Faith and the Movie Screen


Havelock’s Joyo Theater in Lincoln, Nebraska

During the course of my free time I like to discuss religions and spirituality with other people.  It’s interesting to me to see all the different ways people make sense of their existence and how they relate to it.  There are as many views as there are individuals so it’s an endless source of fascination for me.  Over the years, I’ve found this brings me more in touch with my own views and understandings.

There has always been one concept that eluded any firm understanding for me.  That was the issue of “Faith”.  Again, it’s a term that holds a highly personal definition and if asked, most folks define it as belief without facts.  That’s never left me feeling satisfied although I understand the premise.  You trust in something you can’t physically see or touch.

Recently, my understanding of Faith has gone deeper.  It happened as I was immersed in the memory of sitting in the Joyo Theater in the little hamlet of Havelock, in Lincoln, Nebraska, when I was 13 or 14 years old.  My friends and I had ridden our bicycles down to the local theater that hot summer’s day, enjoying the ever-expanding freedom of our tender young years, to see the summer blockbuster, Jaws.

I’ve always been very impressionable and the sanity behind this decision, as with many in my life, was lacking in the moment.  But I guess that’s the beauty of youth.  You live in the moment without question.  Until the lights went down and those first eerie thumping strains of music announced the approach of something sinister.  That’s when my heart went into my throat and my popcorn, watery drink and friends went forgotten.  All prior beliefs were suddenly and entirely suspended.  The movie became unerringly and unquestionably real.  The unaware swimmer felt a bump and I swear I felt it too.  I pulled my feet up and tucked them safely under me.  I even remember the crusty and worn feeling of the velvet cushion because in my rising terror it was a brief comfort.  It wasn’t water.  Then came the attack.

My panic surged and ran down my cheeks in the form of tears.  I clinched the sticky arms of my seat.  I wanted to run.  Then something inside me said, “look up.”

Tearing my eyes from the screen I did just that.  I looked up at the flickering beam of light coming from the projectionist’s booth high above me.  And I took a breath.  I have no idea how long I’d been holding it, but that breath was like water to a soul lost in the desert.  I remembered it was just a movie.  Nothing more than the play of light on a screen projected from somewhere else; somewhere unseen.  I had created all that terror all by myself.  I wasn’t in danger.  There was no shark.  No salty ocean.  These things were only dreams in Lincoln, Nebraska.  Our ocean waters were corn and wheat.  Sharks were monsters from dreamland.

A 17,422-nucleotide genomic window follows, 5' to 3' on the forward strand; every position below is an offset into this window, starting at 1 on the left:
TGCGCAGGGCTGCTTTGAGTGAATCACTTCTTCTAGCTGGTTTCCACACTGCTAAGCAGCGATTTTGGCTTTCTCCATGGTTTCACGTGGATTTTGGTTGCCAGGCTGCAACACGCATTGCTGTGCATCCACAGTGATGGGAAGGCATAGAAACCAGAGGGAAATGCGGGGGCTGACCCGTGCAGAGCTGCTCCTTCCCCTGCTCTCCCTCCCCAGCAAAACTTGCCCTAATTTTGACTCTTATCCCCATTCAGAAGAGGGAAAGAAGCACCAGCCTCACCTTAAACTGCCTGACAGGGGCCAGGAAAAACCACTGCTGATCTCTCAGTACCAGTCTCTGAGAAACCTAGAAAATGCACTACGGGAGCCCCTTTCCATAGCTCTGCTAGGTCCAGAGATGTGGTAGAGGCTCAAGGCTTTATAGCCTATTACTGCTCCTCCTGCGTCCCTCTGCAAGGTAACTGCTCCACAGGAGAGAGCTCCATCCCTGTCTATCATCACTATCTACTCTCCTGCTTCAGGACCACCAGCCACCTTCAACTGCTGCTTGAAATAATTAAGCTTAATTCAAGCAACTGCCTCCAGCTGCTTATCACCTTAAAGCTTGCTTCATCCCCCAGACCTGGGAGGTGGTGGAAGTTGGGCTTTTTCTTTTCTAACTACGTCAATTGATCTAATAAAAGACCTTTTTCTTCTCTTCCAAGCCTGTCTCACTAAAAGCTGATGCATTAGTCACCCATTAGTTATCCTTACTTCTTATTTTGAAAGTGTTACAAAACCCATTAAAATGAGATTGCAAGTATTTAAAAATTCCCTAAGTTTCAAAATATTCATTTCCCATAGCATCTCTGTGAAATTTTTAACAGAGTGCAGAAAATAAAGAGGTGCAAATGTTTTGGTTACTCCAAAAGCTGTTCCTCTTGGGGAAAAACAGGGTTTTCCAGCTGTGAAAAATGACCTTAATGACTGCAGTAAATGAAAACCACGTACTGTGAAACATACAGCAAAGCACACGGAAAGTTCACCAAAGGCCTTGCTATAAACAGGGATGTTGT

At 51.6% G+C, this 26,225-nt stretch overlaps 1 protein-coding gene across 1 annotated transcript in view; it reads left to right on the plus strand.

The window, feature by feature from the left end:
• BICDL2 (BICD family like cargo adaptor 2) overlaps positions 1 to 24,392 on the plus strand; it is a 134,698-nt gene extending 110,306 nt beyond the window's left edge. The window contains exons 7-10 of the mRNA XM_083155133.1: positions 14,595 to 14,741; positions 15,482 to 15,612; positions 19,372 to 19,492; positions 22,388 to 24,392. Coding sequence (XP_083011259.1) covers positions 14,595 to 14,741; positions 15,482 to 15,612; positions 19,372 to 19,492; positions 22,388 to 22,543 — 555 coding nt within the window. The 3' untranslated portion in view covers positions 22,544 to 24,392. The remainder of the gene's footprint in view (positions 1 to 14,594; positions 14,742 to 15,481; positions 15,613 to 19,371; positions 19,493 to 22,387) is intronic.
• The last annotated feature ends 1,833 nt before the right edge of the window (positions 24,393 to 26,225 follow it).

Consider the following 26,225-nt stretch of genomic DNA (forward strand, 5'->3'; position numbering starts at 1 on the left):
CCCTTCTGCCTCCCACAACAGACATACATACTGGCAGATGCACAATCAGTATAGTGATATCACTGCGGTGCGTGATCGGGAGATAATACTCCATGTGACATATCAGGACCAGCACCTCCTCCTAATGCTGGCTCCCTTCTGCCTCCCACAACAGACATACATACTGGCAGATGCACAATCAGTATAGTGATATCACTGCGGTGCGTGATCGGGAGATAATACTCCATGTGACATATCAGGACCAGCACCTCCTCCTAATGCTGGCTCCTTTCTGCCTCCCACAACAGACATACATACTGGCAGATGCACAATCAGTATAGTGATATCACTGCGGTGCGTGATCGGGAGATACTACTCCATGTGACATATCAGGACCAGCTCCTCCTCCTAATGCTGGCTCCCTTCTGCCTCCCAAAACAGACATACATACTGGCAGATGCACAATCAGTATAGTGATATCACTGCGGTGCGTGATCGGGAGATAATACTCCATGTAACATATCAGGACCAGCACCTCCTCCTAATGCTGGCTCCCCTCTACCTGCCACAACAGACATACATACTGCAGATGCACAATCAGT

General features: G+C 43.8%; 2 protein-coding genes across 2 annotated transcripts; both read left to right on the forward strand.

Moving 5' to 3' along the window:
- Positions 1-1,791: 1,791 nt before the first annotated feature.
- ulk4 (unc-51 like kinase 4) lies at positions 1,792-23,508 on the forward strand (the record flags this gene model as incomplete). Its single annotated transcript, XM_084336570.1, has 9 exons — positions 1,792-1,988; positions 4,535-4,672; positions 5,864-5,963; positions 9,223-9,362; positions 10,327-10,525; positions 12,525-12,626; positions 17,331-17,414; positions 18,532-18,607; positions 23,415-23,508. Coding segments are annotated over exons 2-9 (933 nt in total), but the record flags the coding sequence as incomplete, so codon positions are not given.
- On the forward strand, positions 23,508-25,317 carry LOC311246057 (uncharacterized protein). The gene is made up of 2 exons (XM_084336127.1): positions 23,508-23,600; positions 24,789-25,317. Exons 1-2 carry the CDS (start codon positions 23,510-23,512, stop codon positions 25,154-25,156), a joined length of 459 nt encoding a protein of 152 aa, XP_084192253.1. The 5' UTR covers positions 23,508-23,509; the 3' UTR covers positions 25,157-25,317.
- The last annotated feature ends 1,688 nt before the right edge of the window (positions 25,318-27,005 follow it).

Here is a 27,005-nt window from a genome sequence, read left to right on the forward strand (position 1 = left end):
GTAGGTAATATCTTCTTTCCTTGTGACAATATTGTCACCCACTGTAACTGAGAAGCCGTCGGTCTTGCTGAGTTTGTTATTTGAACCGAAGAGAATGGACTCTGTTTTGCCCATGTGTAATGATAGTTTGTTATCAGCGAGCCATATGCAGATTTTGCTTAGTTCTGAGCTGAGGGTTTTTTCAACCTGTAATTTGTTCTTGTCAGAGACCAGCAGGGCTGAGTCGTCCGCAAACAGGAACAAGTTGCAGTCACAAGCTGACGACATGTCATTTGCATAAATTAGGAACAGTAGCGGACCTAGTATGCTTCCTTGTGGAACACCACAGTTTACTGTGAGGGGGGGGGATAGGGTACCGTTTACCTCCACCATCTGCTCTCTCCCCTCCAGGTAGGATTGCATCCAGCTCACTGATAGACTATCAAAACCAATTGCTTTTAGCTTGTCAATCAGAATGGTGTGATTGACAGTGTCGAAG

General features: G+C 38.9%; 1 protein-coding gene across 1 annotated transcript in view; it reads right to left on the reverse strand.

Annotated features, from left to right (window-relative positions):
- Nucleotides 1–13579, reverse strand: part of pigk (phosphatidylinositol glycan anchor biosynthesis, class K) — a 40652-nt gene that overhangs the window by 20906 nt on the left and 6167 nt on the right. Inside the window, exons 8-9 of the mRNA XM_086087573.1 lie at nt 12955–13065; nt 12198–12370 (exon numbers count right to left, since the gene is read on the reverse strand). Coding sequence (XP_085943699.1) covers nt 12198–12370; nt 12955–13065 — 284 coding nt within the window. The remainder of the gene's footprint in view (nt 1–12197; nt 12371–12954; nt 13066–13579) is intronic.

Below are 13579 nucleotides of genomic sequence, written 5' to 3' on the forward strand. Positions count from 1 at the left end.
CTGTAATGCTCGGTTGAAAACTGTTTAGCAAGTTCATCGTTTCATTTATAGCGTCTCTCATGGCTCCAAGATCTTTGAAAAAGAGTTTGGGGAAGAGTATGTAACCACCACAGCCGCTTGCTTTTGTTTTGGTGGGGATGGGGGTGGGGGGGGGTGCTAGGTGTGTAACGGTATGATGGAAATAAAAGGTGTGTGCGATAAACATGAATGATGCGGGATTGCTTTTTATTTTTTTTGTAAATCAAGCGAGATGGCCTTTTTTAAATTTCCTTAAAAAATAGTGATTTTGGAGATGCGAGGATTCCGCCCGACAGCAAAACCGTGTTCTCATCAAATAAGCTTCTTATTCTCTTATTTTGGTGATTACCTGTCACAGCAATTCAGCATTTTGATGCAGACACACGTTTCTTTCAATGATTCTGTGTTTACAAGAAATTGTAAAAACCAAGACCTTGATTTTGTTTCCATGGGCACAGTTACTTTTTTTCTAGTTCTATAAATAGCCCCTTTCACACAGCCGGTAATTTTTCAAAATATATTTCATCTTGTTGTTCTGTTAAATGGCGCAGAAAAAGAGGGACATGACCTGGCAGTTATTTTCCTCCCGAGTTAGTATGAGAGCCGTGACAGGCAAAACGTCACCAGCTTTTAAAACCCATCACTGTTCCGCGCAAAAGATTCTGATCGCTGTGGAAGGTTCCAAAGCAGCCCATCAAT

It was in the remembering of this moment so long ago that the understanding of “Faith” took concrete form in me.  I realized we view our lives as if we’re watching a movie.  What’s playing on the screen and the theater it’s being viewed in are all different for each one of us.  Whether we subscribe to a god-concept or not is immaterial.  The religion we follow, if we follow one at all, doesn’t matter.  At some point the movie we’re watching becomes too intense, too frightening, too painful and something inside us whispers “look up.”  This is Faith.

We tear our eyes away from the screen, sometimes just for a fleeting moment, to look up at the flickering beam of light coming from somewhere else.  We take a gulp of air and clarity washes away the imagined reality of the movie.  We remember where we are.  It’s just a movie.  We remain unchanged.

Life is our movie theater.  It’s so easy to get swept up into the drama playing out on our respective screens every day that we suspend our innate knowing of who we are and lose ourselves in self-created illusion.  Thoughts and emotions bind us in their unrelenting grip and our reality then becomes as illusory as the “movie” we’re watching.  All we have to do is look up to be reminded it’s just a play of thoughts on a screen.

Breathe and remember who you are.  You are unchanging in a sea of light play.  You are untouchable and Faith is your reminder.

The original popcorn maker in the Joyo Theater

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2 thoughts on “Faith and the Movie Screen

    • Lol Sammi! I have been following and reading your blog daily and I love it. You share some beautiful things there. I’m really happy you took the time to read me too! Thanks and all sentiments are returned to you happily!

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